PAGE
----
Industry groups promoting shale gas drilling have had more than a few bones to pick with Cornell University engineering professor Anthony Ingraffea. His reaction is: Bring it on.
A thorn-in-the-side for groups such as America’s Natural Gas Alliance, Ingraffea is set to give a lecture at 7 p.m. today at Foothills Performing Arts and Civic Center in Oneonta. The lecture is titled, “Why Not Shale Gas in New York.”
In an interview Wednesday, Ingraffea said his goal will be to get his audience to think about why they either believe natural gas development will be a positive event for New York or why they think it will have negative consequences.
“I intend to give a very science based presentation, as I always do,” he said. “I will first explain what is necessary from an industrial point of view to make shale gas production in a place like New York profitable. There are certain things they have to do in a certain way because, otherwise, it doesn’t work. Once people understand what the whole technology landscape is, they can begin to see what the benefits might be and what the problems might be.”
After Ingraffea published scientific research warning of the environmental damage caused by hydraulic fracturing of shale deposits, the industry lambasted the award-winning researcher and his work, calling him an activist and his conclusions misleading.
Asked how it makes him feel to be the target of such jabs from the industry he has criticized, Ingraffea said: “Great!”
“I don’t like to be called what they call me,” said Ingraffea, a former engineer for Grumman Aerospace Corp. who has taught at Cornell since 1977. “But I take great energy from it because they are spending a lot of time and money trying to discredit me. It must mean I’m talking about something very important that they don’t like.”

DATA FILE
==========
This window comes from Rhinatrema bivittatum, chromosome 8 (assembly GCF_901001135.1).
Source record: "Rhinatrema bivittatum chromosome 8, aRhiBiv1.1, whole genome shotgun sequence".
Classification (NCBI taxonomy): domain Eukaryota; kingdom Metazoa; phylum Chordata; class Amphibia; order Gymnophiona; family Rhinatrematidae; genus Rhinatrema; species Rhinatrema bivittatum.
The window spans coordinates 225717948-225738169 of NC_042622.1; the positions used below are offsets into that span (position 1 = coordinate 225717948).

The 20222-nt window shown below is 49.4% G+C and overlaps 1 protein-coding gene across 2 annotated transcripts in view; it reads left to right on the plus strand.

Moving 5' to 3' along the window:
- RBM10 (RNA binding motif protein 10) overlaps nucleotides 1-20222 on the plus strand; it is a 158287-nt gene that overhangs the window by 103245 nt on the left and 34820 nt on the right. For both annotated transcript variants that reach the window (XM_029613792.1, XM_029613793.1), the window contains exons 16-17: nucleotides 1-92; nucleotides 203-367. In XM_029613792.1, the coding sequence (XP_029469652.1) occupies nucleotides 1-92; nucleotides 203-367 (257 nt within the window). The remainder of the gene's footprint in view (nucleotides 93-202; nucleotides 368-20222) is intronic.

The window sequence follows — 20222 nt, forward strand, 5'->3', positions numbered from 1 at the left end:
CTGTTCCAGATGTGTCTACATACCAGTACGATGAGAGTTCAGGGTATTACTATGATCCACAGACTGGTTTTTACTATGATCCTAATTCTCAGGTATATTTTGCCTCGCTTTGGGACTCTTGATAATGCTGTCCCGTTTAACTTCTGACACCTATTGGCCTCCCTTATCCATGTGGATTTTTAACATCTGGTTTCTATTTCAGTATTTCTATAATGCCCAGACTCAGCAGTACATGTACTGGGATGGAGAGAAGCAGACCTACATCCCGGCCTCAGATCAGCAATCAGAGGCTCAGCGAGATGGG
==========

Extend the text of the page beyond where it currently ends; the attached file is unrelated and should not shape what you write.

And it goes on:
“Anytime somebody from the industry wants to debate the science and the engineering,” he added, “I’m ready, willing and able to go up against anyone at any time.”
Ingraffea, who did his doctoral thesis on crack propagation in rock, said he accepts no honoria or other fees — not even travel expenses — when he speaks about gas drilling. On the other hand, he said that representatives of the gas industry have a built-in conflict of interest, as they stand to profit, if hydraulic fracturing is permitted in New York.
“Their job is to make sure they have an adequate return on the investment of the shareholders,” he said.
Ingraffea said current fracking technology only extracts 10 to 15 percent of the gas being targeted in a formation, leaving the rest unattainable forever.
“They are bludgeoning the poor landscape,” he said. “It’s a very inefficient way of generating the resource, and in the process they are actually ruining the resource for the future.”
It would make much greater sense, he said, for New York to vigorously embrace the development of renewable energy sources, which he contends could provide for all of the state’s needs. His research, he said, suggests it is possible for New York to derive 60 percent of its energy from wind turbines, 30 percent from solar power and 10 percent from other renewable sources.
Asked about recent public opinion polls showing New Yorkers are about evenly divided on the question of whether the state should permit fracking, Ingraffea said the gas industry has far outspent drilling foes in getting its message out to the public.
“It seems that you can’t watch a TV show now without seeing at least one ad that is pro gas,” he said.